Q: Obviously it is negligence.
K: Obviously it is negligence because I am projecting onto my poor son that he should go to the top school and so on, it is the image I have which I am projecting onto him. And the image which I have I have inherited through my education, through my class difference, through my way of speaking and so on and so on. I am a snob and I want him to be a blasted snob. So my relationship is based on an idea, on an ideal, on a concept and that is absolute negligence.
Q: Does it mean that I see my son different from me and the image is not different from me when I am even being negligent to that image of my son? Do you understand?
K: Please listen to this, you will get this very simple fact. So my responsibility is to the idea that I have - you understand? My responsibility is to the concept, to the ideal, to the image I have built about my son.
Q: I am not able to see my son for what he really is.
K: No, I don't know what he is. I am not even concerned with what he is. I want him to be something in this world.
Q: Sir, I find the amazing thing about oneself is that one doesn't know where he comes from.
K: One doesn't know where he comes from. Reincarnation.
Q: It is quite amazing, I found with my son that I didn't know where he came from. It is quite an amazing this.
K: Sir, that is a wastage of energy. Look I have a son, you know how sons are born, I don't have to go into all that. I have a son, whether I want it or not there he is - or a daughter. I am taking facts as they are. Now what am I to do? I see the absurdity, the total irresponsibility when I want him to be something other than what he is. I don't know what he is, but I want him to be something, to conform to the monstrous world he lives in.
Q: If I see him with attention then I see him for what he is.
K: I don't know a thing. I am starting anew about relationship. Please follow this.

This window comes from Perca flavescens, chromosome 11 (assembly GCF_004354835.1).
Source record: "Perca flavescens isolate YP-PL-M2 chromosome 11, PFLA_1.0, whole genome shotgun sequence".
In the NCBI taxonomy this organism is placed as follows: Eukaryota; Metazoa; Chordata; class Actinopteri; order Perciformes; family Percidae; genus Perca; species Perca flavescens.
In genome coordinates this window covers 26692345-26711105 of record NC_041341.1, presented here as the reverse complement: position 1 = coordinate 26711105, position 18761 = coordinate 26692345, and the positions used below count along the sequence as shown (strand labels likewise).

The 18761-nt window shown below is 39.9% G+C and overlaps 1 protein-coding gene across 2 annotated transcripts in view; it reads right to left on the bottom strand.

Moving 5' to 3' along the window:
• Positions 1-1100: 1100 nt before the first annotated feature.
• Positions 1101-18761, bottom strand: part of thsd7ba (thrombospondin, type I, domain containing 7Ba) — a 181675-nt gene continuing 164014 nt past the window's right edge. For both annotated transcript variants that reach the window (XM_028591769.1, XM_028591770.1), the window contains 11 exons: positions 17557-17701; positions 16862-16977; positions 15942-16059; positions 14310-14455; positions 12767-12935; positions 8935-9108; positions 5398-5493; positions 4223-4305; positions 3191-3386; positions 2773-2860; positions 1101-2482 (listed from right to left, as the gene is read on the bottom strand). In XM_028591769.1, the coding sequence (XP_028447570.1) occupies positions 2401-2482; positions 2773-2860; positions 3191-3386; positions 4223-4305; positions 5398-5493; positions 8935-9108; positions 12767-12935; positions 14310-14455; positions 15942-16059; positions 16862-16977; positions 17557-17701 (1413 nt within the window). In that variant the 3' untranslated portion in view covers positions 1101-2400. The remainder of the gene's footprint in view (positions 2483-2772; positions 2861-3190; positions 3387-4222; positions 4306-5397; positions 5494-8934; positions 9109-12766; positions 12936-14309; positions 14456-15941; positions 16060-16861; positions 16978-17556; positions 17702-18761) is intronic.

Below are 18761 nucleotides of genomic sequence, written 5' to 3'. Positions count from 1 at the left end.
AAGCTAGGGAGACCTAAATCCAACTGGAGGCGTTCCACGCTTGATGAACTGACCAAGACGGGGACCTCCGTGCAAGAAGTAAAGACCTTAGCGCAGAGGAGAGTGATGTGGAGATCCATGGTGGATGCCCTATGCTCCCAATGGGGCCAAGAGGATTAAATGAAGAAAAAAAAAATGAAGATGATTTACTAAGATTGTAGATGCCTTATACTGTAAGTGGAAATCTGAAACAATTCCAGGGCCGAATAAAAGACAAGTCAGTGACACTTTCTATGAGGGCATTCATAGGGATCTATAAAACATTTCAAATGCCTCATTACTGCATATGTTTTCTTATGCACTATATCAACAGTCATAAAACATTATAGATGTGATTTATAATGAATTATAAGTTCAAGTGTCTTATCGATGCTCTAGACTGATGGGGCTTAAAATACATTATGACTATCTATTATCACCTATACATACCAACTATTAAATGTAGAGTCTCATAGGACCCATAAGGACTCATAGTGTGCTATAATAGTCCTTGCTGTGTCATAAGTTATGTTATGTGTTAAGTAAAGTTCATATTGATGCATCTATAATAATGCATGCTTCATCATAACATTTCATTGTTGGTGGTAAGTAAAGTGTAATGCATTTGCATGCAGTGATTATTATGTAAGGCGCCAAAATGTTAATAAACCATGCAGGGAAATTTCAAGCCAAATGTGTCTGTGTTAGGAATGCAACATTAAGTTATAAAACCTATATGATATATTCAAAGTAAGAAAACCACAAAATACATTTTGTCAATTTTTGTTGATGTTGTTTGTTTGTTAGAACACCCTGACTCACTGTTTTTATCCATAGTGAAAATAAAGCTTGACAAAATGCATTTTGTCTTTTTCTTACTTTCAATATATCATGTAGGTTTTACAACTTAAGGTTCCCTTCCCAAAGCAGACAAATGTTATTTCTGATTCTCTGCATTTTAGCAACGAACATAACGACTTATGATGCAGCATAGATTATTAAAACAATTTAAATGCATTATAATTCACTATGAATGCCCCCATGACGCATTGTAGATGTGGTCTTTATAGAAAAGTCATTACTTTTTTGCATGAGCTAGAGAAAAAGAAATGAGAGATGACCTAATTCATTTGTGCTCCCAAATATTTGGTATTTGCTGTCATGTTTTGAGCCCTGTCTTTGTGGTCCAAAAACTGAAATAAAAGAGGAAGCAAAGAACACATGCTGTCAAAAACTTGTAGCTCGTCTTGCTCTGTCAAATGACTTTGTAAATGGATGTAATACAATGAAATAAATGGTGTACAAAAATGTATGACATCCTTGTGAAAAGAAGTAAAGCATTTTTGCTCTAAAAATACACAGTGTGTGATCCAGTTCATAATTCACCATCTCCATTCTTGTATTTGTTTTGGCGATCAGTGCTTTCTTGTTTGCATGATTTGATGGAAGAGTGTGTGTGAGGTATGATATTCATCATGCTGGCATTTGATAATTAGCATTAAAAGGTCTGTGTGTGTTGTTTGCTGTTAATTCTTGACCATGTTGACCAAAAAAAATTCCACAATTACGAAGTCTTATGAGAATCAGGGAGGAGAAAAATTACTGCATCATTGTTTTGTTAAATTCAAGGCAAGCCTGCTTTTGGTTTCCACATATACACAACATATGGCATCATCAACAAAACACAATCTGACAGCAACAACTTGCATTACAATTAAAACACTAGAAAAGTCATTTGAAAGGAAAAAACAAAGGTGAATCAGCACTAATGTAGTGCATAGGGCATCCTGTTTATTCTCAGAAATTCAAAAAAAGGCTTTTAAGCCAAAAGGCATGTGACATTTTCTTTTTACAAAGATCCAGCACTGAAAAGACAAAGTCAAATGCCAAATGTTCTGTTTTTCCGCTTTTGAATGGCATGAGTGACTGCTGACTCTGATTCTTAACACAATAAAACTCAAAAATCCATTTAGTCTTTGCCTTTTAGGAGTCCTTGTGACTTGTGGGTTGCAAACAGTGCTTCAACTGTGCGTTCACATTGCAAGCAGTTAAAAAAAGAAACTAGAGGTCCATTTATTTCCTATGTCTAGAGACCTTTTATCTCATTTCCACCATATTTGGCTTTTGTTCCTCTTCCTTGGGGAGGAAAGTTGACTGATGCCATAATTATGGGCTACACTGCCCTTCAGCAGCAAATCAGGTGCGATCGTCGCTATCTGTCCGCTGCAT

Q: Doesn't diligence in relationship mean that you are nothing but a lover?
K: So what am I to do?
Q: I see that is negligence. You come into relationship with some of these people who take drugs, they are dirty, etc. etc., when does that become negligence, when you say, "I can't live like that, I wont live with them" - is that negligence. Is the feeling that I just can't live like that? But you are caring, you are feeling for them.
K: I agree but what are you to do?
Q: That is my question. I can't leave you but I can't stay with you.
K: Quite right. Why should you? Why should I stay with somebody who smells? Is it lack of my love for him? No, sir, this is much more complex. Let's take it a little deeper, not smelly, dirty, long hair.
One has this problem, that is, in relationship responsibility is implied - responsibility to what? You follow sir? To the child? Or to the image that I have about the child? I feel responsible for my family, if I have one, and what is my responsibility? It is a very difficult question to answer,it is not just something you play with. My wife wants this, that, you follow, all those things. And I want also lots of things. And my responsibility is to live with the family and comply, or disregard trivial things, and be responsible not to the image that I have about her, or him, but responsible to behave - you follow, sir? I wonder if you understand this. That behaviour is based not on an ideal but to behave without the sense of being conscious of behaviour - you understand? Am I making any sense?
K: The gentleman says, no. I am glad!